Artist and alum Alanna Cavanagh finds inspiration at U of T

June 26, 2024 by Adam Elliott Segal - A&S News

Visual artist Alanna Cavanagh found her inspiration at U of T, first while earning her honours bachelor of arts in fine art history and religion in 1992 as a member of Woodsworth College and later while working in the U of T Bookstore after graduation.

“Clearly I didn’t want to leave,” jokes Cavanagh.

Enamored by the greeting cards on display, inspiration struck and she started designing her own. She loved the idea of working within restrictions, creating the “cozy cafe” series.

“I realized I was attracted to greeting card design, which is connected more to commercial art than fine art,” says Cavanagh.

Her first card sales were to Book City, which retailed for $6 each — Cavanagh’s take for each was half. That ambitious, DIY spirit paid off, and her work has since appeared in publications worldwide, in ad campaigns and on surfaces such as Canada Post postage stamps and Hudson’s Bay tea towels and dinner plates. Cavanagh credits her studies in the Faculty of Arts & Science as instrumental in developing her “flat” style.

Window illustration of chandelier and two people sitting at a table and eating lunch with red wine.
A window installation featuring Cavanagh’s illustrations at local dining institution The House on Parliament.

“I closely studied Greek vase painting and medieval art, both of which are very flat and have no three-dimensional quality to them,” says Cavanagh.

After abandoning a musical theatre degree after high school, she arrived at U of T, not some wide-eyed 18-year-old, but a mature student at Woodsworth College ready to jump headfirst into her studies. One of her professors was Dennis Reid, then the head curator for Canadian art at the Art Gallery of Ontario.

“What an experience! You’re getting the head curator as your professor. I sat in the front row, just drinking up everything,” says Cavanagh.

“I fell in love with the campus. Hart House was one of my favourite places. I did an aerobics class at 6:30 a.m. every morning and rewarded myself with breakfast at this tuck shop that doesn’t exist anymore. They had this adorable China with the Hart House logo on the plates and the bowls.”

She lived near campus on Palmerston Avenue in the Annex with her younger brother. Another art history major lived upstairs; a pair of architects lived below. Her degree provided her with a “deep, deep foundation in art history.” When she became a commercial illustrator, she was able to pick up the references with whomever she was working with because she was grounded in myriad traditions.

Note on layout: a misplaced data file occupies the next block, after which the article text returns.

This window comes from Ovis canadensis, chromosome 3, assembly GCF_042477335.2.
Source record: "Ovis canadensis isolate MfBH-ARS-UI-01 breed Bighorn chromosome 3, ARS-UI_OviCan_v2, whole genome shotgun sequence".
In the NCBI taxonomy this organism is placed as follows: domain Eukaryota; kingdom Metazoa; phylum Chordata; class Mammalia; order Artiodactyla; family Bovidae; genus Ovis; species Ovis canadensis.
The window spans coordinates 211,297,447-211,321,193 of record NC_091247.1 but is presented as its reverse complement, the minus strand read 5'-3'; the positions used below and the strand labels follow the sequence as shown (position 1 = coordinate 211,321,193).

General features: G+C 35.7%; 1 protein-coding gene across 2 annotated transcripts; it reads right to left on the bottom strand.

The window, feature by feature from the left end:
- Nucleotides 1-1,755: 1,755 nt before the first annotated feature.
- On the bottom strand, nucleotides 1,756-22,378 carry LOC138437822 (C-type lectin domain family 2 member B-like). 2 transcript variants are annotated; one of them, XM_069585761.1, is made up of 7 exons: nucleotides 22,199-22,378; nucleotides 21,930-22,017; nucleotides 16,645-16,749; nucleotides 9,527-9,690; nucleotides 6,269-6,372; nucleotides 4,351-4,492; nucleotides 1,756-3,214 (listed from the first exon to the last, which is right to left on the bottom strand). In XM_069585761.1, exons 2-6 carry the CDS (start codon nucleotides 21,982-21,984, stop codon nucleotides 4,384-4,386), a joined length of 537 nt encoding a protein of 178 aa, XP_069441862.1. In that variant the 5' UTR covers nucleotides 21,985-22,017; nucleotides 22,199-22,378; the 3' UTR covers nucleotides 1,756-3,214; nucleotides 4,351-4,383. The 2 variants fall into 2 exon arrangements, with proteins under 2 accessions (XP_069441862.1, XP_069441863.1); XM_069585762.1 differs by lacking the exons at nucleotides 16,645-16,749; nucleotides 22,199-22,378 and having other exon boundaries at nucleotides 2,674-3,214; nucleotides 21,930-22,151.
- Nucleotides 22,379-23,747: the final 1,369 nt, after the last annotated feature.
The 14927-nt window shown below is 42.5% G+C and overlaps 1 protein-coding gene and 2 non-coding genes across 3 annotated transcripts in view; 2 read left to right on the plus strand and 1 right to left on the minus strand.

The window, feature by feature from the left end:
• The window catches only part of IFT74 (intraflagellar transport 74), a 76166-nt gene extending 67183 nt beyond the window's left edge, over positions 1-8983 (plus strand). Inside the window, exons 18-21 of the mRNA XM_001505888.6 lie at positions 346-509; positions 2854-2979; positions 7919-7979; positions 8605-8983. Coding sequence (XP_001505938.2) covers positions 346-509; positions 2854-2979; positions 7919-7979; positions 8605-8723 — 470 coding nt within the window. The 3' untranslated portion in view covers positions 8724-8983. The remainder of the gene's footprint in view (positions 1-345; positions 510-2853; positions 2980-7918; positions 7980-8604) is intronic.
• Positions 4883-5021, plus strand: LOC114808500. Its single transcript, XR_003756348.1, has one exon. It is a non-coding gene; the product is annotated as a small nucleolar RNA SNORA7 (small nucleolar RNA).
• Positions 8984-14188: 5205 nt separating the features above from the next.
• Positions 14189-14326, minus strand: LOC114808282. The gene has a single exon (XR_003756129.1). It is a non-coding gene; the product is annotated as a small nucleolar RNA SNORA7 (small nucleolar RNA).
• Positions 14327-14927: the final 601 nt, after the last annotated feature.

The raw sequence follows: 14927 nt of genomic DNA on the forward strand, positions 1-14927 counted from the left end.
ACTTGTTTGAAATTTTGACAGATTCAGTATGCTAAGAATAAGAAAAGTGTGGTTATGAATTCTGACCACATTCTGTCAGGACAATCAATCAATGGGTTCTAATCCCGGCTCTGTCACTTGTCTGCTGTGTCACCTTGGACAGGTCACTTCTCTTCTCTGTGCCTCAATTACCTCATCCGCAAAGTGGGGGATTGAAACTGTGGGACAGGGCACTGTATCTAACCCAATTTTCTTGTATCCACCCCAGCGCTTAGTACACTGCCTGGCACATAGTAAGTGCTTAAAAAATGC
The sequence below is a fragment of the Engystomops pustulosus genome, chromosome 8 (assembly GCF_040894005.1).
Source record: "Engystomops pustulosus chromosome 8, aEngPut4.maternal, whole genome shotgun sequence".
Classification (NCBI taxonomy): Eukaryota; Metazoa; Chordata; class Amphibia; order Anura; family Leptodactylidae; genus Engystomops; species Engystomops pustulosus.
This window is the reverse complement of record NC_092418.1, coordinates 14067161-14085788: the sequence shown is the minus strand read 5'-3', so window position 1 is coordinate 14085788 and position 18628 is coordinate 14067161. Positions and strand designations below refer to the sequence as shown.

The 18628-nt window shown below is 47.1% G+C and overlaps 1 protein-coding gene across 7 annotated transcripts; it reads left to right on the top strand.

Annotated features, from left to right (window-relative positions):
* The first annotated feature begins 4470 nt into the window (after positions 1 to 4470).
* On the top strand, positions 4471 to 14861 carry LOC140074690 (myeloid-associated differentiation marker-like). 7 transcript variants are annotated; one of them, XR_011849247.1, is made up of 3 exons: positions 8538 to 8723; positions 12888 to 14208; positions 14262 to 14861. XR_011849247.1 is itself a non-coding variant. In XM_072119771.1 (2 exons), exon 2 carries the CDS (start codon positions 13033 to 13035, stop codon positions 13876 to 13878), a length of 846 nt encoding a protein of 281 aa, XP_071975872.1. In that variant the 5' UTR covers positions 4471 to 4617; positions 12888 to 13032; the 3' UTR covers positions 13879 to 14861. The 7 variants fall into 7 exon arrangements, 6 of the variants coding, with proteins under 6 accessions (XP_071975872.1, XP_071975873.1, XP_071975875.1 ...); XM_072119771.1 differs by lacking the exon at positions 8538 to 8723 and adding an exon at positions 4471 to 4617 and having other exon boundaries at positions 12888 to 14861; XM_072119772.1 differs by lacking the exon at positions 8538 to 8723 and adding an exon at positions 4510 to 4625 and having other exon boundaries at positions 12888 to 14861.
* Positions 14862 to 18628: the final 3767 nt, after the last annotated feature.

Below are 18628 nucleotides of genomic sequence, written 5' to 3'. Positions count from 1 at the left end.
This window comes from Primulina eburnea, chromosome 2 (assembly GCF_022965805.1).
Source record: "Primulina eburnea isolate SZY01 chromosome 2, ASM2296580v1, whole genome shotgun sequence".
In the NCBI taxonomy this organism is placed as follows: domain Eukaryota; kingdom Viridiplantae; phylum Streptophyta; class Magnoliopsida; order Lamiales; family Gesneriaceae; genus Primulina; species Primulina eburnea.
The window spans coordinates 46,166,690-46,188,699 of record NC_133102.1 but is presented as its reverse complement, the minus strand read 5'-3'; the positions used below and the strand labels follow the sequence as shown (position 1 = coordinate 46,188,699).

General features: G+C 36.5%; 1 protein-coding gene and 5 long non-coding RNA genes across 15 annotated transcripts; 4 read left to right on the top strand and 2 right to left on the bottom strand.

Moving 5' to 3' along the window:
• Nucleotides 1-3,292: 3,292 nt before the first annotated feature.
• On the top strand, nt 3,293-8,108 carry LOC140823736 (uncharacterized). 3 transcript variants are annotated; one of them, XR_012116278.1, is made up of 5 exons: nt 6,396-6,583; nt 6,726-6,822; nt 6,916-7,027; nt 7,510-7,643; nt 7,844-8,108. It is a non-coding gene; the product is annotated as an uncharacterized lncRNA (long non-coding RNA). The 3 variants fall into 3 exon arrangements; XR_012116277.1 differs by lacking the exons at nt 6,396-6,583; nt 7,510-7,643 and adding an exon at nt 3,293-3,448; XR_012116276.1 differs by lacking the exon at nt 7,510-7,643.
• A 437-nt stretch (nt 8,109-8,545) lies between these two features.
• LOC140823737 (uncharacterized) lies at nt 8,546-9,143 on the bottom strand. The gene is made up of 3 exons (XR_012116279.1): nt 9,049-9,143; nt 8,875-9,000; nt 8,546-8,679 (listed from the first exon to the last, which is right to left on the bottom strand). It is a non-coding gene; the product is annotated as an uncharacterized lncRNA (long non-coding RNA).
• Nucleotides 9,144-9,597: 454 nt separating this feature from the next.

Cavanagh stands in front of her installation “Big City Blooms” at Commerce Court in downtown Toronto.

Her work has been showcased in high-profile places such as the Four Seasons Hotel and the Ritz Carlton and her salt and pepper wallpaper adorned Google’s headquarters in San Francisco, but she’s always maintained ties to Toronto. One of her clients, in fact, is the city itself — her playful illustrations were featured this year in an ad campaign for multi-tenant homes.

In 2006, she took a silkscreen course that changed the arc of her career. She held an exhibition at Jet Fuel cafe in Cabbagetown. Cavanagh was nervous, but by the end of the night, “red dots were everywhere.” She’d sold almost every piece, which she prints by hand using Speedball inks and squeegee. Months later, a buyer’s home was featured on HGTV, and soon Cavanagh’s work — a woman’s designer shoe, a green pear or a giant pair of scissors — was in demand from other interior designers.

She even illustrated the windows of local dining institution The House on Parliament during COVID when the restaurant pivoted to takeout.

Hudson’s Bay plates showcase Cavanagh’s whimsical work.

Her client list is a who’s who of luxury brands, and she currently splits her work between creating silkscreen prints and commissioned illustration work. She's also a regular in magazines such as Canadian House and Home and designs book covers for Penguin. You’ve likely seen her illustrations in The New York TimesThe Globe and Mail or Chatelaine, on murals across Toronto, in department stores like The Bay or Nieman Marcus, or on your friends themselves — she’s on retainer for Tattly, a tattoo company.

Her memories at U of T still live formatively in her mind: studying in the basement of Trinity College, where each table had an individual lamp — “I just thought that was the coziest thing” — to Cavanagh’s first trip to New York on an overnight bus with her fellow arts students that left from the Sidney Smith Hall.

Her advice for incoming students?

“Take advantage of the co-curricular activities the university and your program offers,” she says. “That trip to New York was one of the highlights of my school life.”

This article was originally published by A&S News on June 24, 2024; reprinted with permission.